Saturday, May 28, 2005

Big red rosaries II

So as I mentioned last week, one of the things I did in preparation for the exhibit at the International Medieval Congress was to re-string a couple of my rosary replicas that I wasn't satisfied with.
I'd made a "Big Red Rosary" some time ago, because a string of 16-18mm red (dyed) sponge-coral beads came my way. I've always been fascinated by the huge coral rosaries that appear in a number of 16th-century portraits (see yesterday's entry for references). I'd found one large pierced silver bead at a gem show, which became my pomander:

Big red German detail

To fill it, I made a small bag of black net and inserted it into the pomander with the mouth of the bag outside. Then I poked small bits of clove, cinnamon bark and allspice through the hole into the bag until there was a good quantity in there, sewed the bag closed, and tucked the top inside.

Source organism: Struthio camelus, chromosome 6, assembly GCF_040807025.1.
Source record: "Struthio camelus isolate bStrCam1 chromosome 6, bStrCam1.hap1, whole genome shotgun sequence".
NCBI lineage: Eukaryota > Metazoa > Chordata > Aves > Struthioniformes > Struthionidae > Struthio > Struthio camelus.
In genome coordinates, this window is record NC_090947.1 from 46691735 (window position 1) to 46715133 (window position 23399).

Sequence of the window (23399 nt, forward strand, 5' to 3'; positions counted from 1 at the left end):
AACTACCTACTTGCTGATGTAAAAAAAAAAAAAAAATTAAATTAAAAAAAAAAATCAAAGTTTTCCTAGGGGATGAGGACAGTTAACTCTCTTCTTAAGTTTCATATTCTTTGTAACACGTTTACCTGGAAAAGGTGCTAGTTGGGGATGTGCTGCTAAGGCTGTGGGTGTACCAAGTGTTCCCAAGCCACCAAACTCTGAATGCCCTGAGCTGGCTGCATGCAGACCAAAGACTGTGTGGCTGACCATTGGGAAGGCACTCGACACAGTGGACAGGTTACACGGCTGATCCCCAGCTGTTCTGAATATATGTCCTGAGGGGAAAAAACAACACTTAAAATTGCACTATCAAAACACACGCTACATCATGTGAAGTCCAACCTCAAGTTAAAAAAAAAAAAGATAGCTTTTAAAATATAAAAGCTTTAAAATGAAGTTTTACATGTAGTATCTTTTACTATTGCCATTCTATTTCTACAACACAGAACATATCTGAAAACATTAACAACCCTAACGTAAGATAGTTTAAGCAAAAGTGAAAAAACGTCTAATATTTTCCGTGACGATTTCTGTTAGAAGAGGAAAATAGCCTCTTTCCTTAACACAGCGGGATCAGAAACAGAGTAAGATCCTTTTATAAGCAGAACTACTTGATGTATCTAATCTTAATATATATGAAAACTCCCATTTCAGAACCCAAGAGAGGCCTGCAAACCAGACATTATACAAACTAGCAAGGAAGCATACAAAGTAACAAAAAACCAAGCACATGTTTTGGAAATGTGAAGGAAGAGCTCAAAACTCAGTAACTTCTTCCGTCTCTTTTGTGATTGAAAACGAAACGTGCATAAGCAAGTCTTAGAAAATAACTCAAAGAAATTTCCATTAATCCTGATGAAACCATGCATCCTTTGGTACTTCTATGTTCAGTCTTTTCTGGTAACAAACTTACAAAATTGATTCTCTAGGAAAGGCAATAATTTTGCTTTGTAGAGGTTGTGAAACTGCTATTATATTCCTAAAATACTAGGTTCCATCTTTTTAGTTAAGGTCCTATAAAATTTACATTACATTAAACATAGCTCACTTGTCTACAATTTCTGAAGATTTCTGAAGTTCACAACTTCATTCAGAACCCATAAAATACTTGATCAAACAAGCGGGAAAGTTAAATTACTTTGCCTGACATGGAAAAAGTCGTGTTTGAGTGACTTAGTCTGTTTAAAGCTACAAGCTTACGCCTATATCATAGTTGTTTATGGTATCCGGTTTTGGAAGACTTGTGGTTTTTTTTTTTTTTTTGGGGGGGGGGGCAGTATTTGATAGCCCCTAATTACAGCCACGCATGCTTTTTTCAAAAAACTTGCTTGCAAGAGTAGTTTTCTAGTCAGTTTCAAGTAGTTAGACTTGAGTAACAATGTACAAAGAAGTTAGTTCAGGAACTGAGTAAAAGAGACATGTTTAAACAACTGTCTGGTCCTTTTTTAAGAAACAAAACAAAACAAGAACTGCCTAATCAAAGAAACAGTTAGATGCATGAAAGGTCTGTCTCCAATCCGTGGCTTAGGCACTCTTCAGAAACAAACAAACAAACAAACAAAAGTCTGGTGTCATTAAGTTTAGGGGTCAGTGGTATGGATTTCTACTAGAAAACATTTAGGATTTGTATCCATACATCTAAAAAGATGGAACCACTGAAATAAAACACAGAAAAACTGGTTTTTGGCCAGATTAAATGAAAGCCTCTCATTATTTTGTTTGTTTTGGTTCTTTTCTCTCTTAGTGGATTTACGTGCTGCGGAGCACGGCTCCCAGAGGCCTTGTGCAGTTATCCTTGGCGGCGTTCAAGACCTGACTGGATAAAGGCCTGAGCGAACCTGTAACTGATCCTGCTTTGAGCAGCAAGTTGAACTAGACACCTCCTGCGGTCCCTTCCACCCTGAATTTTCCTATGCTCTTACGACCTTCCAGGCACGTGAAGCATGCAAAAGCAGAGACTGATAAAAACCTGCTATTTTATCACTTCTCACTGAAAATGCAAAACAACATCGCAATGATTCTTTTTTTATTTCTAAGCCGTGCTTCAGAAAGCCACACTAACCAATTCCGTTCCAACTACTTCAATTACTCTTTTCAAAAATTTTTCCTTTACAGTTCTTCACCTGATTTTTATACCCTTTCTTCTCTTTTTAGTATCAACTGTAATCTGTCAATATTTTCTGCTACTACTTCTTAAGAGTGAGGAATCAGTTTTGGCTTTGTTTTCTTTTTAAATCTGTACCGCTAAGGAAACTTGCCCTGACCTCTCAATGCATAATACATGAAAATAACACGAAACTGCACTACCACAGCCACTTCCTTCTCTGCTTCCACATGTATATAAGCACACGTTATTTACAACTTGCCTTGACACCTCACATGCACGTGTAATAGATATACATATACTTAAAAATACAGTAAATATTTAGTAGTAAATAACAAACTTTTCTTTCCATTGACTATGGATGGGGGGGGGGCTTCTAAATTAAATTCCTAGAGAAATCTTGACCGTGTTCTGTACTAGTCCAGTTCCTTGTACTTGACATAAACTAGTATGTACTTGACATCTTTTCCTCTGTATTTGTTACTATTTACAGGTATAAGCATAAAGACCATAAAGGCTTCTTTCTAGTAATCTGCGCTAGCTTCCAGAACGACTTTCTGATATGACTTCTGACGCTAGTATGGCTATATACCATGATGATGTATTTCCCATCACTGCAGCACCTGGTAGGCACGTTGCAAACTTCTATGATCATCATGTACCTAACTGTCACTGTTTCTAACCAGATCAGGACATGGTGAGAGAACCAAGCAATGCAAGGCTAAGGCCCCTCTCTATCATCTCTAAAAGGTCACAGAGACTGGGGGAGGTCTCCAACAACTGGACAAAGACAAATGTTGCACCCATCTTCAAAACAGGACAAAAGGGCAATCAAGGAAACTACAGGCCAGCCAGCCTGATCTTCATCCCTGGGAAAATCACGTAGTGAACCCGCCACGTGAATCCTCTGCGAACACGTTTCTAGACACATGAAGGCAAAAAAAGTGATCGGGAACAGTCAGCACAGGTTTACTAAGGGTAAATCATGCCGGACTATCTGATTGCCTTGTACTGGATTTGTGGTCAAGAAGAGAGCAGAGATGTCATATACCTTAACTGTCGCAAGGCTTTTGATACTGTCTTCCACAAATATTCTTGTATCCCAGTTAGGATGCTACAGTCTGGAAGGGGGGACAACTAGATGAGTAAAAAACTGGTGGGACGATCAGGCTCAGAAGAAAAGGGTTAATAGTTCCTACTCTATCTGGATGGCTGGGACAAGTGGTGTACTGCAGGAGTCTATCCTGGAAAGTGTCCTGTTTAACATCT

I've been looking at pictures and catalogs for more than two years, trying to find some silver beads that were the right size and a plausible shape for the marker beads, and that looked as though they were in something of the same style. Eventually I found some sterling silver "flying saucer" shaped beads I thought would do. I haven't seen this shape in any of the period portraits -- if anything, silver gauds in the portraits tend to be long double-cones instead -- but all the beads I could find in that shape were too small and much too fussy in their decoration.

At the same time, I found some silver end-caps for the pomander, since the wooden disks I'd used tended not to stay put, and also some silver-plated small beads to add to the string as "Zwischenperlen" (as the Germans call the "in-between" beads). Again, I haven't seen this exact combination in a portrait, but considering how many other strings of rosary beads have Zwischenperlen, it seemed plausible.

So here is the new configuration: longer, more glittery, and incidentally, also strung on a somewhat thicker and stronger silk cord, which makes me feel a bit safer wearing it.Red silver German

And a closeup:

Red silver detail

I think the wealthy 16th-century burghers' wives who owned the originals would approve :).